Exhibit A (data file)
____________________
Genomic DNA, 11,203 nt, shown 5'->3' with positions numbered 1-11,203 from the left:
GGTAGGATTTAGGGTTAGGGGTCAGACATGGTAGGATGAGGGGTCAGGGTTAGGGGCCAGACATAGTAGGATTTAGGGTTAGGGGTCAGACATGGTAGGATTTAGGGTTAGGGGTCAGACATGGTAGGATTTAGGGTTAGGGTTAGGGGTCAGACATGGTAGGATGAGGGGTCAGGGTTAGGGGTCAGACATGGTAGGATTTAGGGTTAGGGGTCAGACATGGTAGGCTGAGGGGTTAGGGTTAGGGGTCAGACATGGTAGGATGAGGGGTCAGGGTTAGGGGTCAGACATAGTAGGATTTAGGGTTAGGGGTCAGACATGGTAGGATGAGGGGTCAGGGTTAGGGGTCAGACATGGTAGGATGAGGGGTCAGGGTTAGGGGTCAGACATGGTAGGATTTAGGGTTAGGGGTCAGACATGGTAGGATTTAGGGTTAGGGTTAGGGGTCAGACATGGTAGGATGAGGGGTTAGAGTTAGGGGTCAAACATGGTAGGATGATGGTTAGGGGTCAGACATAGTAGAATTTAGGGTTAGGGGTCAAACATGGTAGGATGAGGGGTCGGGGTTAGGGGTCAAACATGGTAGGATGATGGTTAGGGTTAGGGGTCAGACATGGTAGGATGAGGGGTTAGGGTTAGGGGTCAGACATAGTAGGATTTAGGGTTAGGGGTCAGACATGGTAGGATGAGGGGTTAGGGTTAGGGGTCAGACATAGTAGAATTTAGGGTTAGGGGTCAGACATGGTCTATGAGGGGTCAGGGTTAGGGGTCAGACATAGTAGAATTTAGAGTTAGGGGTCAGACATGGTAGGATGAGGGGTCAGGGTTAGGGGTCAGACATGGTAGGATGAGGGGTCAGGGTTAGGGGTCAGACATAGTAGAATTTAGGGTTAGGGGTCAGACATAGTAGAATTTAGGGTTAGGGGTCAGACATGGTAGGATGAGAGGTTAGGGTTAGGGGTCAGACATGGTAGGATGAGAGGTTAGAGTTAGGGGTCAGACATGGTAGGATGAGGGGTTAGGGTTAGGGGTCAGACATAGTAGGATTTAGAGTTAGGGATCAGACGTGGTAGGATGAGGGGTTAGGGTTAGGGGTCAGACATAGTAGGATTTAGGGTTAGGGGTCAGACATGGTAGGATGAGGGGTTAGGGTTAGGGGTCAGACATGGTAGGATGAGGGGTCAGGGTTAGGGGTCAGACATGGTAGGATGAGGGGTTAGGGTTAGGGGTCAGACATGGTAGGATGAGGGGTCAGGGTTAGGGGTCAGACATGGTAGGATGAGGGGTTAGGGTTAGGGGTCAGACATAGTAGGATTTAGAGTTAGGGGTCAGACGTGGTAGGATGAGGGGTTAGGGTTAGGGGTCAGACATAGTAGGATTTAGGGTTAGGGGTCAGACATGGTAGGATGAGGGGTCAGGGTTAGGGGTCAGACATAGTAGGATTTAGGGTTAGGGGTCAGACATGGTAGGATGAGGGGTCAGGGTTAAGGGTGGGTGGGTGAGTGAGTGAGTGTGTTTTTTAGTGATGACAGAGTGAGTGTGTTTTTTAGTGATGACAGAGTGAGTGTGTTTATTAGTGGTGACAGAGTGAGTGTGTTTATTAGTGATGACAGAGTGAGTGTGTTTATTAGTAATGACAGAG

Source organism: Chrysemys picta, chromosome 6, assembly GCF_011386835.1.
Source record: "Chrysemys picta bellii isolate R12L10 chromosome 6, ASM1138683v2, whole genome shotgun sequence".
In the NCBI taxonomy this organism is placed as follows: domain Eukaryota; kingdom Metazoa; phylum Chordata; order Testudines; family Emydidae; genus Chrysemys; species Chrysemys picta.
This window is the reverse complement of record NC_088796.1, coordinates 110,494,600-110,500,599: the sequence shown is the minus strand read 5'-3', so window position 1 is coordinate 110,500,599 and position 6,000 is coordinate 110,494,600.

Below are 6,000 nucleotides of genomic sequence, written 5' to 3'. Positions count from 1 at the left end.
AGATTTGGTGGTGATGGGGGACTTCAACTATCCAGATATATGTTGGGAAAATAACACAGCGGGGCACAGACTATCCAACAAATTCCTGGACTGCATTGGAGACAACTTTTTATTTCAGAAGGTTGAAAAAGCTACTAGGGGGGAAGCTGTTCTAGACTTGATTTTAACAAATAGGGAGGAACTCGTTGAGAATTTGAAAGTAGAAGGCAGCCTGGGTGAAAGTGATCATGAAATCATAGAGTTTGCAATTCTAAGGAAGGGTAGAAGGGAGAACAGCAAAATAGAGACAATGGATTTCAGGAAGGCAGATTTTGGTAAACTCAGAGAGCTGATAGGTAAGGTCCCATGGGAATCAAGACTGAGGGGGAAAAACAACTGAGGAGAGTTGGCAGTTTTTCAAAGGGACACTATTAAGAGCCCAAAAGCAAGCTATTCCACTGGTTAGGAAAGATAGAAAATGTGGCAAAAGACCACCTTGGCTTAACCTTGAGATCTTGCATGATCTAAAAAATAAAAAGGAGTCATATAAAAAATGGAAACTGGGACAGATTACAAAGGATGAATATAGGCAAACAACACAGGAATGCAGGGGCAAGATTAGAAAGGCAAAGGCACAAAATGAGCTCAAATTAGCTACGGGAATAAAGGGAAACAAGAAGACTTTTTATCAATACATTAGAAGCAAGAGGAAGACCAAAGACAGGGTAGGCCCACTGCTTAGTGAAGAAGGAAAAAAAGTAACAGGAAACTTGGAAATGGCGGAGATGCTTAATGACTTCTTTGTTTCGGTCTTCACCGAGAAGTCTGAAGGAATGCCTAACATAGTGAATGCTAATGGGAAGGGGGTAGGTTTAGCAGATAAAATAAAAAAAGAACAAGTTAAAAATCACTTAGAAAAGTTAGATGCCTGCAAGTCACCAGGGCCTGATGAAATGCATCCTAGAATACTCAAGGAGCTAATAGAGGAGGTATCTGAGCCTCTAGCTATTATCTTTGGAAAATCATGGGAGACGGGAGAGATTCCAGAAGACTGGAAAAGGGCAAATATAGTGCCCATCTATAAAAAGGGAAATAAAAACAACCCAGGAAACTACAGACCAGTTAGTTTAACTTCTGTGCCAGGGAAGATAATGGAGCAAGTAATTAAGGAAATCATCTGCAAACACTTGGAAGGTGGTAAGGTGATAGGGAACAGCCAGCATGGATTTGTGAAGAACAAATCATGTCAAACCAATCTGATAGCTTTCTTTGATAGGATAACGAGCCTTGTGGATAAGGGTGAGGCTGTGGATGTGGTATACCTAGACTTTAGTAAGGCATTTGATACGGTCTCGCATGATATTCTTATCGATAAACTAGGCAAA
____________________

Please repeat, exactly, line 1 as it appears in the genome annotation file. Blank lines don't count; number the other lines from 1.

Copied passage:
Genomic DNA, 11,203 nt, shown 5'->3' with positions numbered 1-11,203 from the left: